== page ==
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Take the Sci/Tech Challenge:

It took Quin approximately seven  months from soloing to getting her Private Pilot’s License. At that time, what percentage of her life did that represent?



Practicing Flying Skills over Lake Michigan near Chicago

16 charts16 windowTo become a private pilot, a person must prove to a certified flight instructor that he or she is able to perform the following flying skills:

  • Preflight procedures
  • Takeoffs, landings, and go-arounds
  • Performance maneuvers
  • Ground reference maneuvers
  • Navigation
  • Slow flight and stalls
  • Basic instrument maneuvers
  • Emergency operations
  • Night operations
  • Postflight procedures

Finding Info for a Flight Plan

These are the major topics covered in a ground school course:

  • The aircraft – what systems are part of it and how do they function
  • Rules of flying, sometimes referred to as airmanship
  • Aeronautical meteorology or weather
  • Aeronautical navigation
  • The aviation regulations

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Any of the topics by doing a web search for them.


Feeling our  “Girl Power”


After I earned my Private Pilot license, I had much fun taking friends and family on flights. This time, to celebrate my birthday, I flew my BFFs in a Cessna 172 to a nearby airfield to get a yummy burger at a restaurant.

Also visible in this photo are parts of the plane designed to deal with the forces that affect it in flight:

  • Wheel covers help air move smoothly over the tires – less drag.
  • A nose cone in front of the propellor prepares the air to move smoothly over the engine cover (cowling) – less drag.
  • The tapered shape and slick paint on the fuselage (body) of the plane also allow air to more smoothly with less drag.
  • The wings are engineered and shaped to produce the greatest amount of lift.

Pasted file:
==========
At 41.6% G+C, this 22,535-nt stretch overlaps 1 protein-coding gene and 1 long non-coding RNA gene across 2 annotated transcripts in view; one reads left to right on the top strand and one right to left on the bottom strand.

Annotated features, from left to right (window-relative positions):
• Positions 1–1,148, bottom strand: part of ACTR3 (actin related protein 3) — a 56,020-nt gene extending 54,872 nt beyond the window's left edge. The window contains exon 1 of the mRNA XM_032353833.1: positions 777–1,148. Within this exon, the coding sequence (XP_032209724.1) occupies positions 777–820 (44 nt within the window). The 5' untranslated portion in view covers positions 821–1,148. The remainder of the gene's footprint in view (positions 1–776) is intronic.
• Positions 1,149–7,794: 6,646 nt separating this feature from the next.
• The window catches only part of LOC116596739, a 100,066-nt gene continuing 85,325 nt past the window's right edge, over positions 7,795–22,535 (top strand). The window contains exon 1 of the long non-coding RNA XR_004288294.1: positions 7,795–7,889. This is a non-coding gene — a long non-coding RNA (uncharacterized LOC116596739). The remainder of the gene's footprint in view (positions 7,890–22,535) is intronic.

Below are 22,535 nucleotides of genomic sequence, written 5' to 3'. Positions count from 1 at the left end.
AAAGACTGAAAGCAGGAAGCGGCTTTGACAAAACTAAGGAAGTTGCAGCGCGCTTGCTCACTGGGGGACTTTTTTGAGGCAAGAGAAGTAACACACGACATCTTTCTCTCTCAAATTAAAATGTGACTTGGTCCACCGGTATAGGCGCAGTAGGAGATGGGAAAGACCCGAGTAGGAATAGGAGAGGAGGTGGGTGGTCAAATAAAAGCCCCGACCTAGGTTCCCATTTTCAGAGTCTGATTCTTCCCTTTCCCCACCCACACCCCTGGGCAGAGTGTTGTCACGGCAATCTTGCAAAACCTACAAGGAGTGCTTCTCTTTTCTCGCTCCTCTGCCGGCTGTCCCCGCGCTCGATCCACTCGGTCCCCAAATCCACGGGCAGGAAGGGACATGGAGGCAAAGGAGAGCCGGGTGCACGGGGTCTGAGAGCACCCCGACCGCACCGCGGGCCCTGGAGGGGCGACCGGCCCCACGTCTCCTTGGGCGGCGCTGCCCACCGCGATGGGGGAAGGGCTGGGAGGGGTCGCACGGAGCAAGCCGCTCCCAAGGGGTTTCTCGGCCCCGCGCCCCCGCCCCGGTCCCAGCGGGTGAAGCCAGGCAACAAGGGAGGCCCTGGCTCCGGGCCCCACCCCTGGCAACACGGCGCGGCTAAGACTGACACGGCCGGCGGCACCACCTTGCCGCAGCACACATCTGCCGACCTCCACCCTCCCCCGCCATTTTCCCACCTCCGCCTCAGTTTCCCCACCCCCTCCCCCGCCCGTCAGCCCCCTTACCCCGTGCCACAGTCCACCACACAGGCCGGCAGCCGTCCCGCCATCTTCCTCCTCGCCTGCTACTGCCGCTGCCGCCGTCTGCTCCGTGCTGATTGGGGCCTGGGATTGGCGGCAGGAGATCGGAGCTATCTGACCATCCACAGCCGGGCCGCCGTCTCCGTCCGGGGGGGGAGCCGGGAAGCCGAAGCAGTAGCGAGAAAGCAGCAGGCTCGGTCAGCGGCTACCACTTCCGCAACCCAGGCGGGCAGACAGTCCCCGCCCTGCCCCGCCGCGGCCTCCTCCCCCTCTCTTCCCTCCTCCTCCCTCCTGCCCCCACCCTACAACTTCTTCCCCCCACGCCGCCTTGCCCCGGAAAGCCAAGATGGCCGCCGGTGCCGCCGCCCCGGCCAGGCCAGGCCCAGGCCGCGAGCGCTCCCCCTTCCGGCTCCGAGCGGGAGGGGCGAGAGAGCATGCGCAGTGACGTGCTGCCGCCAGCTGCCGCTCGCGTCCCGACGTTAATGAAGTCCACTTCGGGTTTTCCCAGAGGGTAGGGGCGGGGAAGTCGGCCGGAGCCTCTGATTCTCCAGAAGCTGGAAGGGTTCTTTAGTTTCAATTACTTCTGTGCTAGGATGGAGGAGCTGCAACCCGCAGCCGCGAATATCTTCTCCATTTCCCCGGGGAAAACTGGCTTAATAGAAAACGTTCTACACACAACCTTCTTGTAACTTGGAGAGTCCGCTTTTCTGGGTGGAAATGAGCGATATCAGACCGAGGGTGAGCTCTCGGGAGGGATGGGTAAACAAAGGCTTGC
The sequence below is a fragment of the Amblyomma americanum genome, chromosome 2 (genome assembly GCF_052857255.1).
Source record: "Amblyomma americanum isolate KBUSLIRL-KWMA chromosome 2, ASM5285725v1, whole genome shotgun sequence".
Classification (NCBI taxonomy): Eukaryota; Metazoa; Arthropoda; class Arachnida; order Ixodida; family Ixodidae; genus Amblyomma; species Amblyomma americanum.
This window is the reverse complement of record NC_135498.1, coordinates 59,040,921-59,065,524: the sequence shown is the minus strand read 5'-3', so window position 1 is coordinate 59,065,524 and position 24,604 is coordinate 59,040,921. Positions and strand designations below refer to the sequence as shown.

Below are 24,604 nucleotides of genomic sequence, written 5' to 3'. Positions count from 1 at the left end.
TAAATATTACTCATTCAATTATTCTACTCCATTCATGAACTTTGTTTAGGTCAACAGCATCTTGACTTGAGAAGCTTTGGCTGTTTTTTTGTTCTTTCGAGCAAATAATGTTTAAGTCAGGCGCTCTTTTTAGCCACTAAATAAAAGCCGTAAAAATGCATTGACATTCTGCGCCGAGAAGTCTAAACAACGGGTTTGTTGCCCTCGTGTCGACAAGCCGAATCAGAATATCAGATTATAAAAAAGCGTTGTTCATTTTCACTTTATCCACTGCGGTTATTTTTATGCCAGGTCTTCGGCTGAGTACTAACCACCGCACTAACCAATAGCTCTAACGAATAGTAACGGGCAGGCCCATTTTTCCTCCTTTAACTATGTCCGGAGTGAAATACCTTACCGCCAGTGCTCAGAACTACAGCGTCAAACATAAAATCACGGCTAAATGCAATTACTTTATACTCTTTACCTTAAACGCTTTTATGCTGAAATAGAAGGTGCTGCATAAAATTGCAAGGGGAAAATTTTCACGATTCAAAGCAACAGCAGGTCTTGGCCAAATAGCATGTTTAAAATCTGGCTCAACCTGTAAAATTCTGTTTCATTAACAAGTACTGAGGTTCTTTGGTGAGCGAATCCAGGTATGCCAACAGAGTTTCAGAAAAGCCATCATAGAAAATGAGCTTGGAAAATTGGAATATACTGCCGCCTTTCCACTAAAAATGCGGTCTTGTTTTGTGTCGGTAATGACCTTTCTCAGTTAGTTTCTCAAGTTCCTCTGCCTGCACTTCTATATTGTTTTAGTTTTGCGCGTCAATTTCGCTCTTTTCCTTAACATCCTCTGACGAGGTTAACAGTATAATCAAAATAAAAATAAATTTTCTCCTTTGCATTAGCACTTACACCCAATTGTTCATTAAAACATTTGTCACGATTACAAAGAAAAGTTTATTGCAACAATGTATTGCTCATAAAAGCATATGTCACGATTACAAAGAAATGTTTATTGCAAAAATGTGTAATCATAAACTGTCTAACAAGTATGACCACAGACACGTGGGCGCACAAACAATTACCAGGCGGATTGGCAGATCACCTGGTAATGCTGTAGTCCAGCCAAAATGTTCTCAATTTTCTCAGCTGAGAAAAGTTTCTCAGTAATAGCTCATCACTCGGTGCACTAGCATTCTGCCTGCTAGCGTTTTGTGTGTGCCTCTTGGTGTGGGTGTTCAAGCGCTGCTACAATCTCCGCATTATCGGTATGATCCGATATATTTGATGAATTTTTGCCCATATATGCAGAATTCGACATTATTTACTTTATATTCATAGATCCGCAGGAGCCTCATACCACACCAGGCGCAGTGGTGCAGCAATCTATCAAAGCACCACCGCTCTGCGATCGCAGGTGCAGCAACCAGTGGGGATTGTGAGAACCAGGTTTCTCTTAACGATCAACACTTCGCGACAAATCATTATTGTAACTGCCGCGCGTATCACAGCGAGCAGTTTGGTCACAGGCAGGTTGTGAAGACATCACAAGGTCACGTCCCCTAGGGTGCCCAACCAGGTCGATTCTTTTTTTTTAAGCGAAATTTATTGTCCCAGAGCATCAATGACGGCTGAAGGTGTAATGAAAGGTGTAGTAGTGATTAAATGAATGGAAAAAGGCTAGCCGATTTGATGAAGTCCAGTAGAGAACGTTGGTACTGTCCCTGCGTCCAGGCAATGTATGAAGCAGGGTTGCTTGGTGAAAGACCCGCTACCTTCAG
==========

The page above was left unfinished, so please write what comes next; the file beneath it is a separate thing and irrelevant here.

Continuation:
• The aircraft is made from lightweight materials to minimize the effect of gravity.
  • The propellor is curved and timed to produce the greatest amount of thrust.

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Take the Sci/Tech Challenge:

Do some research and then design an airplane of your own. Share your creation by emailing a copy to muccij@burnsscitech.org.


Washington Island Getaway

Washinton IslandDuring the summer of 2018, after I earned my private pilot’s license, we took the Cherokee up to Washington Island, WI. The airport there has bicycles for visiting pilots to borrow. We rode to the beach, to town for food and then to a lavender field to get ice cream! Lavender ice cream is surprisingly good.

You’ll notice the beach is made up of rocks–not sand, like the beaches in Florida.The small rocks were glacier-polished over thousands of years and are each small geological treasures. In fact, souvenir hunters carried off so many of the rocks there is now a steep fine for removing one.

It was a beautiful clear day – perfect for VFR flying. VFR (Visual Flight Rules) are the basic see-and-avoid rules used by all pilots in good weather and in airspace that is not being controlled by ATC (Air Traffic Control). A pilot who has earned an IFR (Instrument Flight Rules) rating can fly, relying on the plane’s instruments, when weather or air traffic conditions require more than just a pilot’s eyesight or when the flight will be in controlled airspace.

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Take the Sci/Tech Challenge:

Make a list of places in Florida you would like to visit. Until you can get there in person, check them out on the web.